The Fantastic Theater of Chinese Art in the Twentieth Century

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The literati stereotype of Modern Chinese Art began as a conservative adaption of Chinese nationalist reform during the early twentieth century. Modern stereotypes provided an intuitive, common-sense way of acting and negotiating the complexities of difference. The Fantastic Theater of Chinese Art in the Twentieth Century chronicles an alternate history of Chinese émigrés’ embrace of the stereotypical image of literati culture. That stereotype was a modern form of visibility and recognition of Chinese identity. From China to diverse Western locales—Geneva, London, France, New York, and California—the literati stereotype reconciled the dual undesirable conditions of Westerners’ absent understanding and negative misunderstanding of China. The stereotype was a positive compromise of optics, expectations, and self-presentation.The visual archive of the literati stereotype examines literati scholars and their associations with learning, philosophy, and ink painting. Sculpture, books, design, advertising, ceramics, photography, architecture, and personal ephemera allow me to assemble a new approach to the artists Zhang Daqian (1899-1983), Lang Jingshan (1892-1995), Zhang Shuqi (1900-1957), Yu Jingzhi (1900-1980), and Wang Jiyuan (1893-1975), to write a different history of the Bollingen Foundation, the lives of the Chew Family and their China Art Center in Carmel, and Mai-mai Sze, the little-known translator of the Mustard Seed Garden Manual of Painting.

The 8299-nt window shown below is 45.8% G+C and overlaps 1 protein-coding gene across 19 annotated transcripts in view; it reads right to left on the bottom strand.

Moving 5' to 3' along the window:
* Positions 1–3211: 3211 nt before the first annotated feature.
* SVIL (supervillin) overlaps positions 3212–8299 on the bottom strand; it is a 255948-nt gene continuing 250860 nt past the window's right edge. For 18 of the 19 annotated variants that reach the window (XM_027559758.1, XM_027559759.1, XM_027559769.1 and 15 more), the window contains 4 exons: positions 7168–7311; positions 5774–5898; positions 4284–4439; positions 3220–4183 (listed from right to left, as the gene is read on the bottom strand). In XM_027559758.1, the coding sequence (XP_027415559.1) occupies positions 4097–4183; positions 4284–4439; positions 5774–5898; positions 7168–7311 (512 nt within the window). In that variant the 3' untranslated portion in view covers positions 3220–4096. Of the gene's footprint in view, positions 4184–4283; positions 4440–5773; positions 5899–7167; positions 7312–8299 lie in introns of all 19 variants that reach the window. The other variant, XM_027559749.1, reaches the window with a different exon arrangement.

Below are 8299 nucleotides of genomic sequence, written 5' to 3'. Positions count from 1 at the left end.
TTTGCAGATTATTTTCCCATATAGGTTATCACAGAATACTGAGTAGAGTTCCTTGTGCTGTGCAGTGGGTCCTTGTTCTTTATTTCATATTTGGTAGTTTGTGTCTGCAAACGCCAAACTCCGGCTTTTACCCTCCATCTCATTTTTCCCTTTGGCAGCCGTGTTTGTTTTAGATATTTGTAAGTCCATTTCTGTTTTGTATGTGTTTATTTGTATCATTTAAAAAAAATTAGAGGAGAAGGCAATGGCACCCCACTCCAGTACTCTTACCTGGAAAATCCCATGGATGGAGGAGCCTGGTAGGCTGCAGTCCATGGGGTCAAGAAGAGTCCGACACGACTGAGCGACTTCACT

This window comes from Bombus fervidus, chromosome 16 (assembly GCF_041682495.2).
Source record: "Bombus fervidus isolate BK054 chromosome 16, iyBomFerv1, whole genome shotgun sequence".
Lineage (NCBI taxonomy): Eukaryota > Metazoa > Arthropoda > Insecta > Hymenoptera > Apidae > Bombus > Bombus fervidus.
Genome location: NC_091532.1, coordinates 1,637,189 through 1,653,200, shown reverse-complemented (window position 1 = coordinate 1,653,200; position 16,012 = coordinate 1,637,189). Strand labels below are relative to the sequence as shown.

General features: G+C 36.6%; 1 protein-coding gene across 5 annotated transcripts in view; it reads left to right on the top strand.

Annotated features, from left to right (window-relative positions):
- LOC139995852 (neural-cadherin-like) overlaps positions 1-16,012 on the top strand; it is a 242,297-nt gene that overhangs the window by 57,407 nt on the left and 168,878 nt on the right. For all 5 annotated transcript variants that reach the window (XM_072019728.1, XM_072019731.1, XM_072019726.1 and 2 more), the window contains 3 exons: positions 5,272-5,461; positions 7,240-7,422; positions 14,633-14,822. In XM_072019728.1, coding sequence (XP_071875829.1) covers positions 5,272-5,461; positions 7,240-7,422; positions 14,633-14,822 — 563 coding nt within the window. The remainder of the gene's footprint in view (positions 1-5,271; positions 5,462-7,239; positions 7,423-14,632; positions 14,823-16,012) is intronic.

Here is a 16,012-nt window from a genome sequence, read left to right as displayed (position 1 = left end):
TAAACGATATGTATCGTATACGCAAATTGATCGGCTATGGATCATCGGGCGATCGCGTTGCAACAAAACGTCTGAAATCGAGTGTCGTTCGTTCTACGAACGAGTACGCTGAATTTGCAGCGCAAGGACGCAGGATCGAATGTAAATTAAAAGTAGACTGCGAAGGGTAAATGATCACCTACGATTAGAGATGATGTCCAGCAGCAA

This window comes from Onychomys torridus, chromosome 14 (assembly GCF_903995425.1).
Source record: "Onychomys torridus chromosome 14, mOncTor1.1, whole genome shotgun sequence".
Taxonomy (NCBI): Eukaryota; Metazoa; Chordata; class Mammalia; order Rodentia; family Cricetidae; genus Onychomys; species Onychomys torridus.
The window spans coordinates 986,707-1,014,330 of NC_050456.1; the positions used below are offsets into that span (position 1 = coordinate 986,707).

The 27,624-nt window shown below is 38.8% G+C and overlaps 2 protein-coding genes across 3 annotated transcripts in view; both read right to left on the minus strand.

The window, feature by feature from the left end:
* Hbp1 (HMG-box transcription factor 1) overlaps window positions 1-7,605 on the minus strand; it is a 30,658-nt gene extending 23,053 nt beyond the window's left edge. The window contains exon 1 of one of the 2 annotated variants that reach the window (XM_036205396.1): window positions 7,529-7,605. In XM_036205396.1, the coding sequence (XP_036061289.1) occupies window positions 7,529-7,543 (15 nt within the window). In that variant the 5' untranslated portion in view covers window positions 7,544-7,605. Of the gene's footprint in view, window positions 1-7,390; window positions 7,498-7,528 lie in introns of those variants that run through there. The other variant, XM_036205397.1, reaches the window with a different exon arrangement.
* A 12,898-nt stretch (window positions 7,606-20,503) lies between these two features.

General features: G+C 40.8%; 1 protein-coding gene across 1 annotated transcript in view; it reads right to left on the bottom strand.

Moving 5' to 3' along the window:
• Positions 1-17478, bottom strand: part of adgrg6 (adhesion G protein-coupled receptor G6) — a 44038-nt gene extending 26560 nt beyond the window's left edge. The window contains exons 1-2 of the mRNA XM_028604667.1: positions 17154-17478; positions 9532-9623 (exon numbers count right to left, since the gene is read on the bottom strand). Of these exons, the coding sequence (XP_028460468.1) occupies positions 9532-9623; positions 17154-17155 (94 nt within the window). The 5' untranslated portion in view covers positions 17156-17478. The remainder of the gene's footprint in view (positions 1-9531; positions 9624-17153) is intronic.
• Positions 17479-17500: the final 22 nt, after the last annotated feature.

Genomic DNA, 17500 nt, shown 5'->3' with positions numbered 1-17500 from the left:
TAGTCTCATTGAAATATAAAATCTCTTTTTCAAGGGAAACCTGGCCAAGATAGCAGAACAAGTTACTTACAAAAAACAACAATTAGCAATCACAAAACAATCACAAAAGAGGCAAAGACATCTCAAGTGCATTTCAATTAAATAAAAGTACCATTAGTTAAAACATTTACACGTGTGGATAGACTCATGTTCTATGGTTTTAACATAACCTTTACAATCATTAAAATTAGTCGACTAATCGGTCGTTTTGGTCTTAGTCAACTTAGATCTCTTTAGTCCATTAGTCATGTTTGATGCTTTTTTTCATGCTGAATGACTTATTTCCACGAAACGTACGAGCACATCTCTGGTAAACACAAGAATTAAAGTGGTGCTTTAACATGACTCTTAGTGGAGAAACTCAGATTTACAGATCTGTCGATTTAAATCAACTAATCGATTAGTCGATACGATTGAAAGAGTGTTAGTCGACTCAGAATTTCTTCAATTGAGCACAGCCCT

Tang, Kelly Chin (2022). The Fantastic Theater of Chinese Art in the Twentieth Century. Dissertation, Duke University. Retrieved from


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